The production of platinum is still
insignificant. The results of the ex
amination of the black sands of tlio
Oregon beaches have proved a disap
pointment, the amount of platinum
being scarcely noticeable, although the
sand contains $1.55 in gold per ton.
STATE LAND SALES.
TktrtlT'Oni) Hlnnemt* Counties Will H»w
Them 1'liln Fall.
ST. PAUL, Aug. 10.—State Auditor
Dunn has begun to send out blanks to
the statu appraisers, who have been
appointed to
estimate
the value of state
lands to be so.d this fall. Under the
law, as modified by the legislature last
winter, there are three appraisers of
state laud iu each county. One is ap
pointed by the governor, one by the
state auditor and the third is elected
by the county commissioners of the
county in which the land is to be sold.
Sales are to be made this fall in the
following counties: Anoka, Benton,
Blue Earth, Carlton, Carver, Crow
Wing, Dakota, Dodge, Faribault, Fill
more, Freeborn, Goodhue, Houston,
Jackson, Kanabec, Lie Sueur, Martin,
Morrison, Mower, Nicodet, Olmsted,
Pine,
Rice, Scott, Sherburne, Stearns,
Steele, Wabasha, Wadena, Winona,
Wright and Waseoa. The law pro
vides that none of this land may be
sold for less than $5 per acre.
STEERS IN THE STREET&
Fifty Wild AalmaU o«t LOOM In
City, Kan.
KANSAS CITY, Mo.. Aug. 10 .—In
Kansas
City, Kan., late in the evening,
50 Texas steers were being driven from
the stockyards to Armour's packing
house, stampeded and rushed pell mell
down James street. For a short time
they created great consternation, driv
ing everything bofore them and caus
ing storekeepers to close their shops.
Twenty-five cowboys were soon chas
ing the animals whioh spread out on
the adjoining side streets and were
continuing their mad flight. Fortun
ately nobody was hurt. Many of the
steers ran into the Kaw river and were
drowned. The others were rounded
up in short fashion without having
caused much damage.
MOSTLY A DESERT.
So:
thing About Land* of tho Ymaaa,
Soon to be Opened.
SAN FRANCISCO, Aug. 10. The
United States government is making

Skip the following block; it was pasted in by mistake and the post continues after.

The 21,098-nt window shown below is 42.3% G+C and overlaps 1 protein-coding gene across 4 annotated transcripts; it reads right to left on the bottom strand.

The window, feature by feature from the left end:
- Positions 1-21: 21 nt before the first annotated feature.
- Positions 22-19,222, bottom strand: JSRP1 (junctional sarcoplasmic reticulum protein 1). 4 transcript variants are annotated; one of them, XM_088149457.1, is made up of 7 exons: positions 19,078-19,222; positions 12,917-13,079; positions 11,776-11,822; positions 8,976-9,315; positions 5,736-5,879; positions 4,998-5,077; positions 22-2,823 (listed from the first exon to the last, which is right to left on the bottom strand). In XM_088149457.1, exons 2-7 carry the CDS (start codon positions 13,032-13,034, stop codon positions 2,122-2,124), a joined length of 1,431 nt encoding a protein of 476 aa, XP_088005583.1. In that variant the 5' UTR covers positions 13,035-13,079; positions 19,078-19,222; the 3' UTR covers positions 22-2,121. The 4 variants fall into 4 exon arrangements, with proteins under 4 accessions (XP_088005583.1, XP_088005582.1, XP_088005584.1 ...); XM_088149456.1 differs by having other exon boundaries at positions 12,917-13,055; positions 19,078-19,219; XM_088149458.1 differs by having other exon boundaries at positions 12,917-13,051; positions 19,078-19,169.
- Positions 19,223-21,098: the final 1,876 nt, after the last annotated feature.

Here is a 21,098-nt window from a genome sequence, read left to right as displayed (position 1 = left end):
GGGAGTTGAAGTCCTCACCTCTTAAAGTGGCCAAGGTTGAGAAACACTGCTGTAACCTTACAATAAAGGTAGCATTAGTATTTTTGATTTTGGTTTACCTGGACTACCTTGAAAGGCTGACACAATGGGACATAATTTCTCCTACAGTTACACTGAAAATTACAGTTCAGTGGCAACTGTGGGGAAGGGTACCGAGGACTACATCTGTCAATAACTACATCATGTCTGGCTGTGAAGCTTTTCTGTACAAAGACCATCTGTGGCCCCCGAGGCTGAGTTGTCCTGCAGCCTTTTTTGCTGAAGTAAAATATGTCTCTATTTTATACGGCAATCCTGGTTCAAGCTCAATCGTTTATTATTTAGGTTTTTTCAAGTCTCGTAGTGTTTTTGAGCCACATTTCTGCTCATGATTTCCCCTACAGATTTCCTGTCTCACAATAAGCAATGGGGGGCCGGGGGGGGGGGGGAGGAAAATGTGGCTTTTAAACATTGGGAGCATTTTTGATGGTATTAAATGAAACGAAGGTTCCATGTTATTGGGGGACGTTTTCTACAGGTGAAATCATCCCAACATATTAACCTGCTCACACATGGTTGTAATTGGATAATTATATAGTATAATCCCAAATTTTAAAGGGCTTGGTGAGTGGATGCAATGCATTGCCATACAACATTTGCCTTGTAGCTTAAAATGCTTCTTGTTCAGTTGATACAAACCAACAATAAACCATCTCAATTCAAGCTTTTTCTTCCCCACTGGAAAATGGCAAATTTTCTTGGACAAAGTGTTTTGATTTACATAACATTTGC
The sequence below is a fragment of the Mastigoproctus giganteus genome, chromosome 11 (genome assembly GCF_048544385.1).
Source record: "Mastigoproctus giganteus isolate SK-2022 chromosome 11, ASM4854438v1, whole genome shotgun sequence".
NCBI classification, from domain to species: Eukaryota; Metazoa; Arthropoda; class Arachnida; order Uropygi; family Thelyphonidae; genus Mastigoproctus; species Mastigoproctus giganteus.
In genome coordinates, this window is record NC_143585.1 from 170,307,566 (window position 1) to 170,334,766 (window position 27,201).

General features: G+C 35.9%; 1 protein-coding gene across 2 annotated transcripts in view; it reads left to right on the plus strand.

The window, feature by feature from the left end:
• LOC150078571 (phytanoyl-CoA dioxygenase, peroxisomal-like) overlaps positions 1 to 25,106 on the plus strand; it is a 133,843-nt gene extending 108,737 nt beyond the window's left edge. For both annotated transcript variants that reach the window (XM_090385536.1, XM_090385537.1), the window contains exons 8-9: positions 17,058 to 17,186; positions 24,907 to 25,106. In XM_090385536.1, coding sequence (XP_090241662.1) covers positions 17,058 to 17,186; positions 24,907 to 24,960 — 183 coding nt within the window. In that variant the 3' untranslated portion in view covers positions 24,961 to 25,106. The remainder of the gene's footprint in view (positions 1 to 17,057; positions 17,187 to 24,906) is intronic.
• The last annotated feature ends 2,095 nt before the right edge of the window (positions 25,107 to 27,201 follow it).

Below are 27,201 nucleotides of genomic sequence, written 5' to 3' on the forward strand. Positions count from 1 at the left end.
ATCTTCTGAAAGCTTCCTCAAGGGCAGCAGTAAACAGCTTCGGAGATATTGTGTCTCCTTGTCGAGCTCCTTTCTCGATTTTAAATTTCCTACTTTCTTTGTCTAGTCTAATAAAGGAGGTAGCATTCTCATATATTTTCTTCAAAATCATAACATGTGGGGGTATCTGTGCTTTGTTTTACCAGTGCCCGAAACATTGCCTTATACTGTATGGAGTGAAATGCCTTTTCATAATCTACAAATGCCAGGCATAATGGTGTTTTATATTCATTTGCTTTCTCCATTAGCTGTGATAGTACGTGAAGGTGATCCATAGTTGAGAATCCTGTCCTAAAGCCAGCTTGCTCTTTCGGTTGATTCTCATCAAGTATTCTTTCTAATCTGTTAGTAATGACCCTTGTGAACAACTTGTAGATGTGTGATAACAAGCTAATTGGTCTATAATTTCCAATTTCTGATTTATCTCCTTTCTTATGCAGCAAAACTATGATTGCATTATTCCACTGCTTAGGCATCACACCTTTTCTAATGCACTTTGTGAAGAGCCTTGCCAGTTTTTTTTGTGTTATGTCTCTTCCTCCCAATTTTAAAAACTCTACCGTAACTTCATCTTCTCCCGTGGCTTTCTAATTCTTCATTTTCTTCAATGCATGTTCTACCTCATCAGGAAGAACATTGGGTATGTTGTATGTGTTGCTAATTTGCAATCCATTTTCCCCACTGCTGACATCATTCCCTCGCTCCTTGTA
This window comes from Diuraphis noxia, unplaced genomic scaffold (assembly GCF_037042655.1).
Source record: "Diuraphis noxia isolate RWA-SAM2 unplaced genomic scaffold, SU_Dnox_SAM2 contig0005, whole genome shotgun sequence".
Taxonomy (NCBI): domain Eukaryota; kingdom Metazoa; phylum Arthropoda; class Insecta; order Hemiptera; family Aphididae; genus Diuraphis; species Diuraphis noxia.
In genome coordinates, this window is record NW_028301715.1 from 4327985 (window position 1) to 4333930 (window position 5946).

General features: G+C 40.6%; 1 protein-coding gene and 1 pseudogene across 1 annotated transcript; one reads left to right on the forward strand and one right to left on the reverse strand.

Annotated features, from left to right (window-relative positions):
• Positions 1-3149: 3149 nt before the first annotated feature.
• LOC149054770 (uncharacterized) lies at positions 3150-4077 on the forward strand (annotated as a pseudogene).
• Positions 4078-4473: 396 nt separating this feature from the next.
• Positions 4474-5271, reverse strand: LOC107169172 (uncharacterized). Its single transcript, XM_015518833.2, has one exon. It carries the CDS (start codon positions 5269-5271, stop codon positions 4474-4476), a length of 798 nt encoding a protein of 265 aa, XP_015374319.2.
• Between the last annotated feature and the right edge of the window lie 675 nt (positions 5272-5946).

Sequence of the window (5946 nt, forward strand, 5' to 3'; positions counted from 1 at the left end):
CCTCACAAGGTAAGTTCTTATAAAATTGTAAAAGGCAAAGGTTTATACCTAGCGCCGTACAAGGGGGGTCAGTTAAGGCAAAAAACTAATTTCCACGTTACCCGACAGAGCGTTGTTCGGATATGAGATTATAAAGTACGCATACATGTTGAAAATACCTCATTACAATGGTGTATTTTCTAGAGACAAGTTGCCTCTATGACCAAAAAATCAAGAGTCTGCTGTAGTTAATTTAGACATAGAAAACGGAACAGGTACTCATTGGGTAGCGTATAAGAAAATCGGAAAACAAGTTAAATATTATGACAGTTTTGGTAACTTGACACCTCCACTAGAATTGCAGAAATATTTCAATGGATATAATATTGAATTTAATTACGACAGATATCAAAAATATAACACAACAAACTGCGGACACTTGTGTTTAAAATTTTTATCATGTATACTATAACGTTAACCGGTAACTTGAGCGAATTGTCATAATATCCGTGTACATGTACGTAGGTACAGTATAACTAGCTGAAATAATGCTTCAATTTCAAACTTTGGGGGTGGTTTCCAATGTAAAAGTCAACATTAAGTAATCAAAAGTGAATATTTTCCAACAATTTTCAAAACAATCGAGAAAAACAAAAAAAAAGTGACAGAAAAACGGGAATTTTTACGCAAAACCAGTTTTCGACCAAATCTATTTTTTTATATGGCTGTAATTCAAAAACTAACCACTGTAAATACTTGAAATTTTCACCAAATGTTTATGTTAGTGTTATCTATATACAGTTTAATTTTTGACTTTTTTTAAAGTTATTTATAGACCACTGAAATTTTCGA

preparations to allot the Yuma Indian
reservation. There are 44,bOO acres of
land in the strip. It is estimated that
10,000 acres will cover all that may be
called good land. The rest is rocks,
sand, stretches of brush and desert
that grows worse and worse, till it
pitches off into the Salton sea, a stretch
that blazes with the heat at midnight.
It is below the surface of the ocean
and more desolate than the Sahara.
WERE THE.Y BlMETALLISTS?
Silver Delegate* Robbed of Gold W»tche»
by Pickpocket*.
8EIALIA, Mo.. Aug. 10.—Four of the
St. Louis delegates to the Pertle
Springs' convention were robbed by
pickpockets on their way home on the
midnight train. Tho thieves secured
two valuable watches and two pocket
books with their contents. St. Louis
crooks are given credit for the job.
Probably Galled It Fua.
Sioux CITY, la., Aug. 1 0.—An in
human joke came near resulting in a
serious conflagration at Leeds, a sub
urb of this city. Some person tied a
rag to a dog's tail, saturated it with
kerosene, set it on fire and turned the
animal loose. The dog started through
the streets, leaving a trail of fire be
hind him, and in a few minutes had
set fire to half a dozen buildings. Only
prompt action of citizens saved the
place from being wiped out.
Washburn Returns From Esrop*.
NEW YORK, Aug. 10.—Ex-Senator
William D. Washburn of Minnesota,
was a recent passenger on the North
German Lloyd line steamship Lahn.
Mr. Washburn was accompanied by
his ughters. He looked bronzed and
healthy after his trip. When he was
asked
about politics he said that he did
not care to discuss public affairs, as he
had been away so loug that he had lost
the general trend, and besides he was
practically out of politics, anyway.
Editor Urinet Dead.
DENVER, Aug. 10.—William Freder
ick Reinert, editor oi The Mining Rec
ord, died here of consumption. He
was born at Keota, la., July 18, 18*55.
He was graduated irom the Iowa Wts
leyan university, Mouut Pieasaut, aud
studied law but relinquished it lor the
newspaper profession. For three yeare
he worked on the Burlington Hawkeva
,~-,-r yy*'*
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ESTABLISHED 1890. MADISON, SOUTH DAKOTA, SATURDAY, AI'Cl ST 10. 1895. PRICE FIVE CENTS.
OHIO SILVER FIGHT
Allen W. Thurman Denies a
Statement Accredited
to Brice
REGARDING DELEGATES' VIEWS
Says Silver Men Are In a Ma
jority and Will Nominate
Kilburn.
COLUMBUS, O., Ang. 10.—Referring
to a close friend of Senator Brice who
said "that of the 550 delegates elected
to the coming Democrat.c state con
tention, 400 opposed tree coinage,"
Mr. Allen W. Thurman, in an inter
view, says:
"Three hundred of the 500 elected
delegates are free silver men and pro
pose to nominate James Kiiburu of
Columbus for governor &nfl fight to
the last ditch in the convention for
Bilver.''
Mr. Kilburn is a large manufacturer
and a free coinage man.
THREE MORE BODIES.
Still Uncovering Dead Men in tho New
Yort Building ltuln*.
NE\V YORK, Aug. 10.—The workmen
engaged in clearing away the debris in
the collapsed building at West Broad
way and West Third streets, at 6:30
a. m., unearthed a right foot on which
was a shoe. This is said to be the right
foot missing from the body of Peter
sou. At 7 o'clock another body, the
fourth victim of the disaster, was re
covered. It has not yet been identified.
The bodies of two more victims were
discovered in the ruins shortly before
noon. One was identified a.s that of